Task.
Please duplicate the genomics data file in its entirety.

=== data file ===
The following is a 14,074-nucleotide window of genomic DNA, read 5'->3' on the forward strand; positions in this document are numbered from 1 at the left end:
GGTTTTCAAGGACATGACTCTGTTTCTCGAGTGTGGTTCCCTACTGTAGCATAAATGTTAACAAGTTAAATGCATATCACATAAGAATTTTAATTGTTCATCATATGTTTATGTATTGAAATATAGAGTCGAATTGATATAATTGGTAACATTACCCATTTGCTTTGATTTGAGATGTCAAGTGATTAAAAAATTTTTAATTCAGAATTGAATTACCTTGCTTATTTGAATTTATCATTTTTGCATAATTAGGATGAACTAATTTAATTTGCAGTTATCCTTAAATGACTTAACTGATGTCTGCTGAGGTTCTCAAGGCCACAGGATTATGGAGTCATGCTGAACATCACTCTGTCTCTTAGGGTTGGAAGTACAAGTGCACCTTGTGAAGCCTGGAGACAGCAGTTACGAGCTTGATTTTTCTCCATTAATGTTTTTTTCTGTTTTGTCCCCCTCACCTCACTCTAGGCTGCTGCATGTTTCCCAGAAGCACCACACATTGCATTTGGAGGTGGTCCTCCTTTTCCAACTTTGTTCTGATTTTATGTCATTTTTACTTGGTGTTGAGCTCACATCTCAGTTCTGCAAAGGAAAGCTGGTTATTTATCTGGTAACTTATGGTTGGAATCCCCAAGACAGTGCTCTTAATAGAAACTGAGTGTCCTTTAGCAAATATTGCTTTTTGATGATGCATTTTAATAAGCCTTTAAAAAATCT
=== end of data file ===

The following is a 14,074-nucleotide window of genomic DNA, read 5'->3' on the forward strand; positions in this document are numbered from 1 at the left end:
GGTTTTCAAGGACATGACTCTGTTTCTCGAGTGTGGTTCCCTACTGTAGCATAAATGTTAACAAGTTAAATGCATATCACATAAGAATTTTAATTGTTCATCATATGTTTATGTATTGAAATATAGAGTCGAATTGATATAATTGGTAACATTACCCATTTGCTTTGATTTGAGATGTCAAGTGATTAAAAAATTTTTAATTCAGAATTGAATTACCTTGCTTATTTGAATTTATCATTTTTGCATAATTAGGATGAACTAATTTAATTTGCAGTTATCCTTAAATGACTTAACTGATGTCTGCTGAGGTTCTCAAGGCCACAGGATTATGGAGTCATGCTGAACATCACTCTGTCTCTTAGGGTTGGAAGTACAAGTGCACCTTGTGAAGCCTGGAGACAGCAGTTACGAGCTTGATTTTTCTCCATTAATGTTTTTTTCTGTTTTGTCCCCCTCACCTCACTCTAGGCTGCTGCATGTTTCCCAGAAGCACCACACATTGCATTTGGAGGTGGTCCTCCTTTTCCAACTTTGTTCTGATTTTATGTCATTTTTACTTGGTGTTGAGCTCACATCTCAGTTCTGCAAAGGAAAGCTGGTTATTTATCTGGTAACTTATGGTTGGAATCCCCAAGACAGTGCTCTTAATAGAAACTGAGTGTCCTTTAGCAAATATTGCTTTTTGATGATGCATTTTAATAAGCCTTTAAAAAATCT